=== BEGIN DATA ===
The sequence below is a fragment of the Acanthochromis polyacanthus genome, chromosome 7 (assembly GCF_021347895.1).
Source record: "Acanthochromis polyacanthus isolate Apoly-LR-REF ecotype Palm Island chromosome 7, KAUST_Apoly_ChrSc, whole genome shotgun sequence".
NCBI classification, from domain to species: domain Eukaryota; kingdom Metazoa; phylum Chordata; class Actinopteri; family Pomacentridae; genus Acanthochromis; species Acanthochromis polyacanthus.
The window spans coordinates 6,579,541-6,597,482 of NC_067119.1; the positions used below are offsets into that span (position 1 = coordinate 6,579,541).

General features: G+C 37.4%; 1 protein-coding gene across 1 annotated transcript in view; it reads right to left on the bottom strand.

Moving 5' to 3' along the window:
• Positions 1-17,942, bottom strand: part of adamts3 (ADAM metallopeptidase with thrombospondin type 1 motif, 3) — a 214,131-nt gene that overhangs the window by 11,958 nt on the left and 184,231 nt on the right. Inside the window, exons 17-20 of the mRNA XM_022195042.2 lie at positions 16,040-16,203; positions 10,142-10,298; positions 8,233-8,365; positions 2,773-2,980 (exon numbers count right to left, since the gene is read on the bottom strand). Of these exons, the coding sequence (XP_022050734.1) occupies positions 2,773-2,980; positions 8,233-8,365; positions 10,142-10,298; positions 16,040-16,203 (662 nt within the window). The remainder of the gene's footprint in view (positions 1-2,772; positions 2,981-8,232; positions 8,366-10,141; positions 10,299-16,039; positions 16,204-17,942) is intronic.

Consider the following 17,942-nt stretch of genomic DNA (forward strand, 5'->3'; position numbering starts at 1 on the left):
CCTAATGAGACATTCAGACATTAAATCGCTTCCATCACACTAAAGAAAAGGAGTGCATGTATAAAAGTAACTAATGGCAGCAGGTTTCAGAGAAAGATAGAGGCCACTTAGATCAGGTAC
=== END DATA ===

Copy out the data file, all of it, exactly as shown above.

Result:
The sequence below is a fragment of the Acanthochromis polyacanthus genome, chromosome 7 (assembly GCF_021347895.1).
Source record: "Acanthochromis polyacanthus isolate Apoly-LR-REF ecotype Palm Island chromosome 7, KAUST_Apoly_ChrSc, whole genome shotgun sequence".
NCBI classification, from domain to species: domain Eukaryota; kingdom Metazoa; phylum Chordata; class Actinopteri; family Pomacentridae; genus Acanthochromis; species Acanthochromis polyacanthus.
The window spans coordinates 6,579,541-6,597,482 of NC_067119.1; the positions used below are offsets into that span (position 1 = coordinate 6,579,541).

General features: G+C 37.4%; 1 protein-coding gene across 1 annotated transcript in view; it reads right to left on the bottom strand.

Moving 5' to 3' along the window:
• Positions 1-17,942, bottom strand: part of adamts3 (ADAM metallopeptidase with thrombospondin type 1 motif, 3) — a 214,131-nt gene that overhangs the window by 11,958 nt on the left and 184,231 nt on the right. Inside the window, exons 17-20 of the mRNA XM_022195042.2 lie at positions 16,040-16,203; positions 10,142-10,298; positions 8,233-8,365; positions 2,773-2,980 (exon numbers count right to left, since the gene is read on the bottom strand). Of these exons, the coding sequence (XP_022050734.1) occupies positions 2,773-2,980; positions 8,233-8,365; positions 10,142-10,298; positions 16,040-16,203 (662 nt within the window). The remainder of the gene's footprint in view (positions 1-2,772; positions 2,981-8,232; positions 8,366-10,141; positions 10,299-16,039; positions 16,204-17,942) is intronic.

Consider the following 17,942-nt stretch of genomic DNA (forward strand, 5'->3'; position numbering starts at 1 on the left):
CCTAATGAGACATTCAGACATTAAATCGCTTCCATCACACTAAAGAAAAGGAGTGCATGTATAAAAGTAACTAATGGCAGCAGGTTTCAGAGAAAGATAGAGGCCACTTAGATCAGGTAC